Wednesday, October 10, 2007

Week 3: garbage, bone, garbage...HOUSE?!

Friday was another nice sunny dig day for team Rhinocer-Awesome (clever, no?) and overall the dig went well.

We continued excavating several of team Wah-Watusi's test pits (including the Watusi pit) and put down a few more. The biggest finds this week were a small monkey mandible, courtesy of "team formerly known as team loser" (they now prefer "team funky monkey"), an articulated toe with a shard of the hoof shell from the watusi pit, and last but not least, a house.

After bailing out the pits, which were full up with water, we got down to business. Team tiny proceeded to dig test pit M4 until they were almost literally neck deep in their hole and came across what seems to be glacially deposited sediment, which is good because once we hit undisturbed soil the likely-hood of finding our good friend the elephant in there is extremely slim. The watusi pit (M5) gave us the articulated toe, and upon that find the job was to expand the pit from about 1m x 0.5m to 2m x 2m and bring it down to the same level as the find, 0.6m. Because of the location of the watusi toe (next to the horn) we believe that if the remains are in fact still relatively together that the watusi is in a sort-of fetal position with it's front limbs up by it's face. To be noted as well is the substantial amount of the ominous red rope we keep finding around remains, which obviously points to some sort of connection, though our Parc Safari representatives deny this connection. Next pit was M9, that of team pterodactyl, who found a bone, which they claim is that of a pterodactyl, the verdict is still very out on that one. This pit did lead to some interesting smells deeper down, smells that were vaguely reminiscent of rotting rhino...maybe this is where Magic is hiding, but that will have to wait until next dig day.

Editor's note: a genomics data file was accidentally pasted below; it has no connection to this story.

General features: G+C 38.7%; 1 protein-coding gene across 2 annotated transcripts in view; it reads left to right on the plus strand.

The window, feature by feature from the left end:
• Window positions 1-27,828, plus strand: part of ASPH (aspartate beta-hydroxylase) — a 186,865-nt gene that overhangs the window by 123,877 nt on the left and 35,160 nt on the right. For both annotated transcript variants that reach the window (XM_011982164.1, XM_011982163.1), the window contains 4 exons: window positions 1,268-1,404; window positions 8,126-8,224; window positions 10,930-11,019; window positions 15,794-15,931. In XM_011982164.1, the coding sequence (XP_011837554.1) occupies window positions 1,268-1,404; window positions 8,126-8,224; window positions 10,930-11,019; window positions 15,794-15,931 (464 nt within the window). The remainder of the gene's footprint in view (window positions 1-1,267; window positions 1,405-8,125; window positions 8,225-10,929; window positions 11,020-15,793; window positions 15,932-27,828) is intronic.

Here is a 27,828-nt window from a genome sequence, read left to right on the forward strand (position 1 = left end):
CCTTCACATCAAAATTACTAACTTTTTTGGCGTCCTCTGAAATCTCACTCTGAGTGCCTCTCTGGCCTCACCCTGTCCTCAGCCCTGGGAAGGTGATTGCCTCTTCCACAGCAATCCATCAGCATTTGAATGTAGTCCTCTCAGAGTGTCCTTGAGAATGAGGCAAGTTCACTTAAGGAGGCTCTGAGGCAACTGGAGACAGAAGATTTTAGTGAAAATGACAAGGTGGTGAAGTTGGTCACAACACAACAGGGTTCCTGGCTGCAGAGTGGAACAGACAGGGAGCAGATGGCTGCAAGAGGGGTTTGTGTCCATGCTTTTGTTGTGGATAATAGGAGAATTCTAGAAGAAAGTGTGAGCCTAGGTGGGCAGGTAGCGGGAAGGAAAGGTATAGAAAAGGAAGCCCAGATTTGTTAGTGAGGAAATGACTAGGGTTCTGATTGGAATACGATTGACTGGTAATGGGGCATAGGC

We seem to find mostly garbage in the first pits, then higher concentration of bones, then more garbage, except for the anomalous monkey jaw find. Here is an artist's representation, being my own, on the equivalent of microsoft paint.

Above: g = garbage, b = bone & garbage, n = negative test pit

Thankfully the mapping of the site will be completed very soon, the total station has been acquired (however temperamental it may be) so we won't have to rely on my awesome microsoft paint jobs much longer!

As stated above you can see that the greatest concentration of finds are in the middle of the line of test pits, save for the monkey jaw, which was found in a pit on the far right. So the remains seem to interrupt what looks to be a continuous spread of garbage.

Now for the house. This was found by Prof. Costopoulos and Chris Ames while scoping out the area behind the line of test pits. It's very rectangular and there are remnants of wood floors. Now this house could possibly predate the use of the field as Parc Safari's cemetery but we will have to do a little Historical Archaeology to figure that one out, whose up for a trip to Hemmingford's public land archives?

Still no Magic. That clever, clever...dead elephant. Where is he hiding? Well, we don't know, and it could possibly be that our "informants" may be mistaken as well. Though there are 2 spots where he could be hiding , those being right next to the road by the first elephant station test pits (or not because hopefully reverse psychology works on dead elephants) or in the large area behind the house. Hopefully team Wah-Watusi will get lucky on Friday. That's it for today.

Cheers, Team Rhinocer-Awesome

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